Here are a few guidelines to consider when deciding whether to go trick-or-treating:
1. Go when the kid(s) are young, but not too young. I have no doubt, my brother screwed up by taking his daughter out when she was too young. She was too little and the neighbors knew she wasn’t going to get any of the candy. She could barely walk, she couldn’t talk, and she probably just sat in the stroller with a glazed, confused, frightened look on her face. Michael was almost the right age at 2.5 years old when I first took him out and about. He was old enough to walk on his own. He was speaking well enough that, using training techniques focusing on rote memorization, I could get him to say “trick-or-treat,” “I’m an astronaut,” “yes please” and “thank you.” While not completely potty-trained, he could hold it for the hour we were out.
Most importantly, Michael could not remember everything he received, thereby making my job of pillaging his loot that much easier. There was a downs28ide. Michael was still a little young so he tired easily, his legs were short so he walked slowly, and tried to open each piece of candy he received as he did not comprehend that we were bringing all of it back with us. These downsides were minor when compared to the payout at the end of the night. Overall I would say it was a net-positive.
2. DO NOT DRESS UP! This is not an indictment of those adults who like to dress up for Halloween for proper occasions, but taking your kids trick-or-treating is not one of them. First off, it’s creepy. Oversized characters from Harry Potter or Star Wars have tendencies to freak out the other little kids walking around the neighborhood. Furthermore, the practice could get you put on some sort of Megan’s Law watch list. Last year we had a six-foot two-inch man dressed in a full Darth Vader costume, with light saber, show up at our door with his three kids. I opened the door, and upon seeing the man, quickly slammed the door shut and whisked my wife and Michael to the attic for safety. Luckily the cops responded within minutes to my 911 call. Second, and more important, a fully costumed adult is going to dissuade the neighbors from giving your kid extra candy either because (1) they’re freaked out and won’t open the door, or (2) they’ll think you’re enjoying the holiday a little too much and realize you’ll eat half of whatever is given to the kid.
3. Consider using a transportation device. I took a wagon for Michael and Joe this year. I actually hoped I would be able to set Joe in the wagon and transport beer in the other half, but as discussed above Michael has short legs and only had the limited stamina of a two-and-a-half year old, so the wagon was fully occupied for the evening. In future years, I hope to convert it to a beverage transportation device. Having a few beers as you round the block helps you keep warm, and it’s a means of greasing the palms of a few of the more tight-fisted neighbors. The message is clear: I’m giving you a beer; empty that bowl of Butterfingers into my kid’s plastic pumpkin.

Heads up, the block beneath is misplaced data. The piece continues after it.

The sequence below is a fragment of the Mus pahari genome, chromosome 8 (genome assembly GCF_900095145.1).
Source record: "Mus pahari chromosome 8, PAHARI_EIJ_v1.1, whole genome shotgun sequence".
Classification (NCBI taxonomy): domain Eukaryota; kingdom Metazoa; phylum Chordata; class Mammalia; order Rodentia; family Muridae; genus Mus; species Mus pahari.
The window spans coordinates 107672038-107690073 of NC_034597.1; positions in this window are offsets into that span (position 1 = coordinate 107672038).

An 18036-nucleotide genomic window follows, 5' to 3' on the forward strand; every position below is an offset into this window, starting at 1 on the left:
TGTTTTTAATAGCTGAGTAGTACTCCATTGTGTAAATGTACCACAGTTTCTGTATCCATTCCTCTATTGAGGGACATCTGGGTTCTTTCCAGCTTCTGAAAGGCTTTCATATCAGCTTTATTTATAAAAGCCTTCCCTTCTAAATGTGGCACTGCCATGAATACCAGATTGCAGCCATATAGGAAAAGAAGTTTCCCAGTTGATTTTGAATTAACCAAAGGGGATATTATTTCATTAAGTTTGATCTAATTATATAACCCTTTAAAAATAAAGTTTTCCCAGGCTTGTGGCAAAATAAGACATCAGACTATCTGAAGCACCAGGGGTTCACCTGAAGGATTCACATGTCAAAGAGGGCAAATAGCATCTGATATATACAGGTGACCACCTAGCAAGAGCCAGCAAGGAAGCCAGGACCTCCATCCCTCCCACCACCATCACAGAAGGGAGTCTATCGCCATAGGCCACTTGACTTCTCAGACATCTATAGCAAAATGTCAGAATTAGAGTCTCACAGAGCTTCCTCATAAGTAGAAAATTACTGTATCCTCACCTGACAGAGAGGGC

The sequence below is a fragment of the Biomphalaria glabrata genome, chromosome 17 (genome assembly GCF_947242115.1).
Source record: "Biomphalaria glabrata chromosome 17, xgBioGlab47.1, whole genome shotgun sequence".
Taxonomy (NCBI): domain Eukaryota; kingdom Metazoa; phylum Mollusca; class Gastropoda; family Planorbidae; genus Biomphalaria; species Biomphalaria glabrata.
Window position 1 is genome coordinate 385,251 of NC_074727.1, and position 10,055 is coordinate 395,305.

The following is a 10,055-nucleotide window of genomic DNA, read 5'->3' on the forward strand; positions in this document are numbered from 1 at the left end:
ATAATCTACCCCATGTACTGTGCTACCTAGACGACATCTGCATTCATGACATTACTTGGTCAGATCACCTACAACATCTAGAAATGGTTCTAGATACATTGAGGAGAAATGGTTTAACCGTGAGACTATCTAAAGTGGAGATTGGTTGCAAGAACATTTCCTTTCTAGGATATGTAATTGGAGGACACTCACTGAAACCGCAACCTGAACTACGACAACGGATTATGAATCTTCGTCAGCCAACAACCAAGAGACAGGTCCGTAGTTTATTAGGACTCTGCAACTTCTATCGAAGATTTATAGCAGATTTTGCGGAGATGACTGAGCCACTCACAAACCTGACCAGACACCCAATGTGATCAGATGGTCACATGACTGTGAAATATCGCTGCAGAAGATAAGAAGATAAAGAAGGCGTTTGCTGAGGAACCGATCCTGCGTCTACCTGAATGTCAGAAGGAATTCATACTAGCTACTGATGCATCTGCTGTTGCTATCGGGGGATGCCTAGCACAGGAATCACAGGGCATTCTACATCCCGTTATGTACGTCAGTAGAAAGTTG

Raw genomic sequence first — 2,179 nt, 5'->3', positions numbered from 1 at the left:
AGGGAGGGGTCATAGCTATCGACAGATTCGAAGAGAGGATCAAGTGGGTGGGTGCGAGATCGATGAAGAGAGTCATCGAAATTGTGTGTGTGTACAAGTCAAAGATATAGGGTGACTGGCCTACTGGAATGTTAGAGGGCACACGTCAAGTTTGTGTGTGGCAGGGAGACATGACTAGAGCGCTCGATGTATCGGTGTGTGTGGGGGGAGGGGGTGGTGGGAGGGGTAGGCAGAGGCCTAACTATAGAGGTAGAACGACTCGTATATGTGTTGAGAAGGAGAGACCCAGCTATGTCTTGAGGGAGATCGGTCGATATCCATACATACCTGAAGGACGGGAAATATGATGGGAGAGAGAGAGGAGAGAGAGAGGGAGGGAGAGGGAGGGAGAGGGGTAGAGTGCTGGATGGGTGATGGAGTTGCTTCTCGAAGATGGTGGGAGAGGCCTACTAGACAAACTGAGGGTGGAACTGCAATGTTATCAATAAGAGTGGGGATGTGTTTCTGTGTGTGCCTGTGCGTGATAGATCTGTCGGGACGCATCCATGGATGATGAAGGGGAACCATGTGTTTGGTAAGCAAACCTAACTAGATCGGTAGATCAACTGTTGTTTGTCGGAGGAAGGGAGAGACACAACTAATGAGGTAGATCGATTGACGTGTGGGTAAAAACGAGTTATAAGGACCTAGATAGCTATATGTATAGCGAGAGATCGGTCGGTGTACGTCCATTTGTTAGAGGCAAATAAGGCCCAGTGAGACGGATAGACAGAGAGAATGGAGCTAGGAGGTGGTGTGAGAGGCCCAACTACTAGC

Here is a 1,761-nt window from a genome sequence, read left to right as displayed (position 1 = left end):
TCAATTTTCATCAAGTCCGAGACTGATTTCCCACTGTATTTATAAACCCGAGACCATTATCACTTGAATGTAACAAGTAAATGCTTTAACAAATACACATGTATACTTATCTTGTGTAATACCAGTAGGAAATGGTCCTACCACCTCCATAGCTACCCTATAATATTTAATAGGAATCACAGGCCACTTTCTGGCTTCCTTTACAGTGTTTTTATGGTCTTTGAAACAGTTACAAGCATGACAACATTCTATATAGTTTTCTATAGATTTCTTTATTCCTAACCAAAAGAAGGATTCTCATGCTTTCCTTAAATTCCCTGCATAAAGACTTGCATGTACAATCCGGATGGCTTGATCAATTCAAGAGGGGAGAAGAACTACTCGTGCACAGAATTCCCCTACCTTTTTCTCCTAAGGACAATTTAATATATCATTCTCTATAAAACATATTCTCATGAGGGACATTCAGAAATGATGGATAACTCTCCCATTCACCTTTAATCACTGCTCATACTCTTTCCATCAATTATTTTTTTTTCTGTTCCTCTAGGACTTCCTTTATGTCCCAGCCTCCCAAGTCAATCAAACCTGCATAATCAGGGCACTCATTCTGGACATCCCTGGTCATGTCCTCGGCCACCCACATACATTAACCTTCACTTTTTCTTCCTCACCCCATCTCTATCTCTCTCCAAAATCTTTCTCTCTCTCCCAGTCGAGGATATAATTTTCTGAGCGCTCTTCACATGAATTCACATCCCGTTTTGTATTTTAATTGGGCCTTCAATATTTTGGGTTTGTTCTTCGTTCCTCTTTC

4. Refrain from selecting candy for your child. I cannot stress this point enough. Children often are indecisive when presented with a basket of candy. Be patient and let them choose for themselves. While there certainly will be a few selections you’d prefer they not make, chances are, they will get the opportunity to pick multiple pieces of candy and their choices will even out (plus, you can just let your kid keep the crappy candy). My experience with young children is as follows: when your neighbor sees the child is picking out his/her own candy without any influence from Dad, rather than wait around for the kid to fumble through the bowl of candy, the neighbor is inclined to just dump a handful of candy in to the bag thereby increasing the likelihood of getting acceptable, tasty candy. If you are truly concerned about the quality of candy, I suggest training your children over the two or three weeks leading up to Halloween. Set out several brands of candy (e.g. Almond Joys, Mounds, Neccos, Snickers, Milky Ways) and attach electrodes to those you do not want the child to choose, e.g. Almond Joys, Mounds, miniature box of raisins. When the child reaches for those candies designated as tasteless and unworthy, you shock the child so he/she will know not to make that mistake again.
5. Finally, have your arguments and rebuttals ready to go. Last Halloween Michael was still pretty young so I didn’t get a lot of sass when I rifled through his bag for a Butterfinger and some Reese’s Cups, but I can see that day is coming. I am a strong believer of leading with power, so the best answer to any question, on Halloween or otherwise, is “Because I said so.” Then end the discussion. However, there are a few other responses if you don’t want to waste that club of a response on something like Halloween candy. When your kids asks you why you should get to have their candy consider some of the following responses: (a) “I want it” (b) “My money bought you that little costume you’re wearing so I’ve earned it” (c) “We’re communists so it all goes in the same pot” (d) “You can have the candy, but then you’re going to the dentist” and (e) “I heard old Mr. _____ was hiding razor blades in there, so I need to test this candy out.”
I hope this advice helps and that all of you take this to heart. Godspeed.